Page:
They say that you need to be deprived of your most basic essentials before you can appreciate what’s important in life so it’s no coincidence that my urge to write was brought upon by tonight’s fiending for tacos after returning from the closest thing to a dive bar in Geneva.

I’m not writing about dives and/or tacos, although my unsatisfied cravings for tacos was so bad that only minutes ago I was desperately googling “carne asada” so I could stare and salivate at the pictures.

Pathetic. But it at least brought my attentions back to this blog.

The last couple months have been a blur but there have been SO many interesting food moments. There’s the one about the cheese factory in the Auvergne, the bazillion different savory tarts I made in the French countryside and the biodynamic farm I worked on that relied on two donkeys instead of a tractor to plant tomatoes. There’s also the time I dumbly discovered that chard can be cooked in miraculous methods other than a boring boil-then-add-soy-sauce way.

Before I can even talk about those, however, I have to go back to when I recently arrived in Geneva in the fall. We were at Fanny’s house for a hot tub/tartiflette night in the Savoie region; hot tubbing only significant because everyone else was too busy enjoying the tub, leaving me to cook the tartiflette with the guidance of our hostess. Hot tubbing could be slightly more interesting to write about, but probably only when people are naked and drunk, but since that wasn’t the case on either front, tartiflette it is! As you can see from this picture though, tartiflette can be pretty titillating stuff:

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The beauty of tartiflette is that it takes barely any effort at all. I realize now that home French food is really easy to replicate. The French people who have taught me how to make this stuff eyeball everything and NEVER measure. And unlike Chinese cooking, they always use the same three or four ingredients which is even better for a lazy cook like me. So sorry kids, I can give you the recipe but sans quantity so you will have to trust me on this one. This is for your standard casserole dish, but note that the sizes are probably different in the U.S. and France anyway, so just go with it.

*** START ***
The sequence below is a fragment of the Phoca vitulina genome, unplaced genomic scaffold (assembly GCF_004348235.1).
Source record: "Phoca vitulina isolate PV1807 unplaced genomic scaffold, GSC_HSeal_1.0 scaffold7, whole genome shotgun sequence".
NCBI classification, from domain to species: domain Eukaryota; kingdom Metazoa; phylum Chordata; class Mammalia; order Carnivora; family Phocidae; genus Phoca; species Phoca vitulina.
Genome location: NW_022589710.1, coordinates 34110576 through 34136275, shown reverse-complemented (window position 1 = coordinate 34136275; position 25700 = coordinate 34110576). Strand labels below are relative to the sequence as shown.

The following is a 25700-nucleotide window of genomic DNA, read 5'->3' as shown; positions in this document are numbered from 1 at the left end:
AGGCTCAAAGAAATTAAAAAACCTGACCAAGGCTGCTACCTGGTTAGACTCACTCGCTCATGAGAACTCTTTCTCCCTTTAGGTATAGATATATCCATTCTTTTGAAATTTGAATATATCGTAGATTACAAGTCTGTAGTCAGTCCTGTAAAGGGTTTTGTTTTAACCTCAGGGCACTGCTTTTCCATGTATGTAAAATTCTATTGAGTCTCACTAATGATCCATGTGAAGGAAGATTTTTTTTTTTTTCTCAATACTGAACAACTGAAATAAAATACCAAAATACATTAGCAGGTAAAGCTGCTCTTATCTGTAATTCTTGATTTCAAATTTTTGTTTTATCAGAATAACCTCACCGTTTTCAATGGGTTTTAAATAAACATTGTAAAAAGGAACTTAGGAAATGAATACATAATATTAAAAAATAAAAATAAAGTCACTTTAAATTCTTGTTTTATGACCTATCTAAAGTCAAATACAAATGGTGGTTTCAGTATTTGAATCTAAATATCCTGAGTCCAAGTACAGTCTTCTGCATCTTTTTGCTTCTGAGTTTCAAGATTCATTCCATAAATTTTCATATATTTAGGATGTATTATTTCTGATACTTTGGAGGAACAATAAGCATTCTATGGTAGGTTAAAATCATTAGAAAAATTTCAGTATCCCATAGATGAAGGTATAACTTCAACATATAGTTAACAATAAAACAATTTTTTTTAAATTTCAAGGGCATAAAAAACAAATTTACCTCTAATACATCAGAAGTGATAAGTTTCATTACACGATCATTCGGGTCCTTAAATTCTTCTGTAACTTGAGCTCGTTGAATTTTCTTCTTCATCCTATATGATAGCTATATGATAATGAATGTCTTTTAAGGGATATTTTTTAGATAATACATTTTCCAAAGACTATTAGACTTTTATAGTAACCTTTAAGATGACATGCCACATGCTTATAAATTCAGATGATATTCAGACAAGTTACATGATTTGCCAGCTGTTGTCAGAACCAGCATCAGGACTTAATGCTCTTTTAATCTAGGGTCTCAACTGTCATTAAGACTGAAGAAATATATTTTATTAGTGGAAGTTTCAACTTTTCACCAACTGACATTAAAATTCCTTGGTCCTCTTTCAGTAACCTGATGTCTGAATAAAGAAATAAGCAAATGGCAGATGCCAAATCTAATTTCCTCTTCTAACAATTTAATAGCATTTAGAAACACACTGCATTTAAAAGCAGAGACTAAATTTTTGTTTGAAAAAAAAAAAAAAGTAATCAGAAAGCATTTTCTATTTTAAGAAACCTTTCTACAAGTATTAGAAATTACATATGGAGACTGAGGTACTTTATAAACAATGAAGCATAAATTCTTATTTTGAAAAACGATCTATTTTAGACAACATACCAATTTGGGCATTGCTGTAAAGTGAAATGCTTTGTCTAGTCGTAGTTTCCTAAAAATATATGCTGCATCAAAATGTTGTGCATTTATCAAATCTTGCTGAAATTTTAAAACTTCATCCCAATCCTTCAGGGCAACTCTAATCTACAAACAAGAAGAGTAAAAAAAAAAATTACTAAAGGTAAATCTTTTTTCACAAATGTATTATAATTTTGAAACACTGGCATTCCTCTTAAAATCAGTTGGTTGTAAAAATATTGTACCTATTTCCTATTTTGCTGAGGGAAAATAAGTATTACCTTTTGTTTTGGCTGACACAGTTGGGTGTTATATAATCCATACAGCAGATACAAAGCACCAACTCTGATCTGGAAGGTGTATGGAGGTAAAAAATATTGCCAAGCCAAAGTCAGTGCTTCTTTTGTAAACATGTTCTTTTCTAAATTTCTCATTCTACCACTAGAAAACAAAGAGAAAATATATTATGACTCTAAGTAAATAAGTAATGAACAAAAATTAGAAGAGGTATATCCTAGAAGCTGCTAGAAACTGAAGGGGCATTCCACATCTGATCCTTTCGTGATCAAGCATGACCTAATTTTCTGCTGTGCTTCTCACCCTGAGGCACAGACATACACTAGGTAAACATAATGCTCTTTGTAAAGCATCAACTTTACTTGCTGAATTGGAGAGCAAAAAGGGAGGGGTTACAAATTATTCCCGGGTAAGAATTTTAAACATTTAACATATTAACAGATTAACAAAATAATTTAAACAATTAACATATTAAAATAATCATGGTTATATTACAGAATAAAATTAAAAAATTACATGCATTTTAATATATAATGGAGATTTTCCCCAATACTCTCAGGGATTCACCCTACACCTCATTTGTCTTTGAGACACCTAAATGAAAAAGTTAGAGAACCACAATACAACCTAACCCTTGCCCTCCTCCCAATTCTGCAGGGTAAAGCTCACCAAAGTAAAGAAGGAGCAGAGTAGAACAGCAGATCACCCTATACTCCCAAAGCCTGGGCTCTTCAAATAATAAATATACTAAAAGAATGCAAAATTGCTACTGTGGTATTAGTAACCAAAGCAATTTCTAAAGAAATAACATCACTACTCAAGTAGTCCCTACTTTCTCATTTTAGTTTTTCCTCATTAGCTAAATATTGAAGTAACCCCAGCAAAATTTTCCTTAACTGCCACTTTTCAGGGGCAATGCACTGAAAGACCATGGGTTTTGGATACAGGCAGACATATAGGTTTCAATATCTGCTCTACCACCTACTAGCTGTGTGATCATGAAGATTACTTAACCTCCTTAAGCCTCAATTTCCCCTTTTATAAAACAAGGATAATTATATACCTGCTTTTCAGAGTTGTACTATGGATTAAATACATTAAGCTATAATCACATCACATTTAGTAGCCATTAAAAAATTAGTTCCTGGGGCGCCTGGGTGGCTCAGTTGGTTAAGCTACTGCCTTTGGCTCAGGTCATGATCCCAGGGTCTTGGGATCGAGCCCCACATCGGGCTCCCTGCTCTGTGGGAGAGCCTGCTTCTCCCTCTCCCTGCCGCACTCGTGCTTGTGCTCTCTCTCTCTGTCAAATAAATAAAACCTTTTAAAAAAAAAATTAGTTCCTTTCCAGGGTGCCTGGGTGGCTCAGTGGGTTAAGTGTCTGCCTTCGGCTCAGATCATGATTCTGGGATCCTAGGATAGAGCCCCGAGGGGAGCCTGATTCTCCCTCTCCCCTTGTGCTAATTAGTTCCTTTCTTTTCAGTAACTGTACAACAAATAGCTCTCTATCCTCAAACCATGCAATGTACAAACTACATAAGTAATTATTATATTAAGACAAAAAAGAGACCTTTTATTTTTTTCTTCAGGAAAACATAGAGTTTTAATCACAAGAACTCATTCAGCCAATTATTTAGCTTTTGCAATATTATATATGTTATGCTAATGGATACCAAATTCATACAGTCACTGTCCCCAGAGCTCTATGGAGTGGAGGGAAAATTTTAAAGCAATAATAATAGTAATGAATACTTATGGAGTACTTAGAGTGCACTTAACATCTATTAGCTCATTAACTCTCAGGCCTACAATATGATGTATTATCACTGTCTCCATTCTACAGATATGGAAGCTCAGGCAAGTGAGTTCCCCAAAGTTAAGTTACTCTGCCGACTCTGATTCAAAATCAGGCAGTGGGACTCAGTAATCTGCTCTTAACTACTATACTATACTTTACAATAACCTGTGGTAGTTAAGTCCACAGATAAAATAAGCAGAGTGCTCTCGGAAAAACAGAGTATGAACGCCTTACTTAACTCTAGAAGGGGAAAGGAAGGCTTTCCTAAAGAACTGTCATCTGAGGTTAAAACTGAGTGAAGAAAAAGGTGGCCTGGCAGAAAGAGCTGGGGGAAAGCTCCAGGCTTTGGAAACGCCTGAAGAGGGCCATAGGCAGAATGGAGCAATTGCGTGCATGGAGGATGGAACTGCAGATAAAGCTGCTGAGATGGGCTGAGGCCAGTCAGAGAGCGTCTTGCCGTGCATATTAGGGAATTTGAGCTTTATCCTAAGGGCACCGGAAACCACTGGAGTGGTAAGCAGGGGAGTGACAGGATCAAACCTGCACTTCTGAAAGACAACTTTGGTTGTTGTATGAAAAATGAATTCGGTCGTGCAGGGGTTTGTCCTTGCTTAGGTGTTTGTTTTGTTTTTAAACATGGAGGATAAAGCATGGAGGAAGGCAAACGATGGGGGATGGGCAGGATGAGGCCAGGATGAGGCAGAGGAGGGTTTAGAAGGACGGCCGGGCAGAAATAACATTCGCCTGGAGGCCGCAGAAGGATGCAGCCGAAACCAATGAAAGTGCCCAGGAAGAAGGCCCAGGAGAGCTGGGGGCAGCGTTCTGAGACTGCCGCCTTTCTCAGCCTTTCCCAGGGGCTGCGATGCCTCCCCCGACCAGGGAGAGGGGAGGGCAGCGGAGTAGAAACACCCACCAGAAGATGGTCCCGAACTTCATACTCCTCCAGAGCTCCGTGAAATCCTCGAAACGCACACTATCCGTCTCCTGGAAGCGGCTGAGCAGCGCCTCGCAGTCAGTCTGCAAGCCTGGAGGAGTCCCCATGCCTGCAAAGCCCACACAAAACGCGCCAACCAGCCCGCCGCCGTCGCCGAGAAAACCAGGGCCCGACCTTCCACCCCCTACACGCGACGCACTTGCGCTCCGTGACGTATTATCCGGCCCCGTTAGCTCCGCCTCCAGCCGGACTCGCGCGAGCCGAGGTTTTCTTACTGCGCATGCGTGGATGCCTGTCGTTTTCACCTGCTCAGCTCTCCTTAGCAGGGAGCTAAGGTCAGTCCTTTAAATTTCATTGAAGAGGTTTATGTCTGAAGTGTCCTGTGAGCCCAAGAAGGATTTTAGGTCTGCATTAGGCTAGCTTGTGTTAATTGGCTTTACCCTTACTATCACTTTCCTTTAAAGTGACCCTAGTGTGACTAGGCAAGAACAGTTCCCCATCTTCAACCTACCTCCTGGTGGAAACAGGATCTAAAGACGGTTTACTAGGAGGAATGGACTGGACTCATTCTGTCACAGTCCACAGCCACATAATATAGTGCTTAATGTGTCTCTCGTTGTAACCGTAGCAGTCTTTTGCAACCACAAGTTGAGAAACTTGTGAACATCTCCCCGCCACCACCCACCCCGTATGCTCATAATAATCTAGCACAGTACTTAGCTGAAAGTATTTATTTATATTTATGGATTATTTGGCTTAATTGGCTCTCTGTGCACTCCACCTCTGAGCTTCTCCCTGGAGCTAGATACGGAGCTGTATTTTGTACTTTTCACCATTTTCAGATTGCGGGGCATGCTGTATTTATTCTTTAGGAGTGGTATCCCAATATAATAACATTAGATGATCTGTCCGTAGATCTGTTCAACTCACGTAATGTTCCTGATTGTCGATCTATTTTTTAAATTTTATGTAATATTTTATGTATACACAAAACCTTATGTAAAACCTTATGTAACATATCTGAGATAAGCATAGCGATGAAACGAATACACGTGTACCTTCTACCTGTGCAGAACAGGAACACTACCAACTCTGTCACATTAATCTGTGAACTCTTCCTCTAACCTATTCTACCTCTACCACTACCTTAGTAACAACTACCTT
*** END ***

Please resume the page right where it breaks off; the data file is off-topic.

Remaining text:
Ingredients:

potatoes (16 small ones if you really need to know), peeled and cubed
a packet of lardons (in the U.S. I would buy pancetta and cut them into match sticks)
an onion or two, sliced or diced
white wine (optional)
salt and pepper
cream or creme fraiche
Reblochon cheese

Boil the potatoes. While that’s going, cook the lardons with the onions in a pan, seasoning it with salt and pepper. Add a dash of white wine if you want. When the onions are softened, add the cream, then the potatoes and mix well. Put the mixture in a casserole dish. Depending on what kind of Reblochon you buy, slice it in half down the middle, then half it sideways so that you have four half moons. Lay each peace across the casserole dish, with the rind facing up. Bake in the oven until the rind is as brown and crispy as you like it.

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Serve it with a green salad and a glass of white wine. Make sure you invite friends over when you make tartiflette or you may find yourself polishing off the entire thing if you’re not careful.

Note to American readers: the raw-milk cheese is unavailable in the U.S. so you’ll have to find a substitute like Camembert or Brie.

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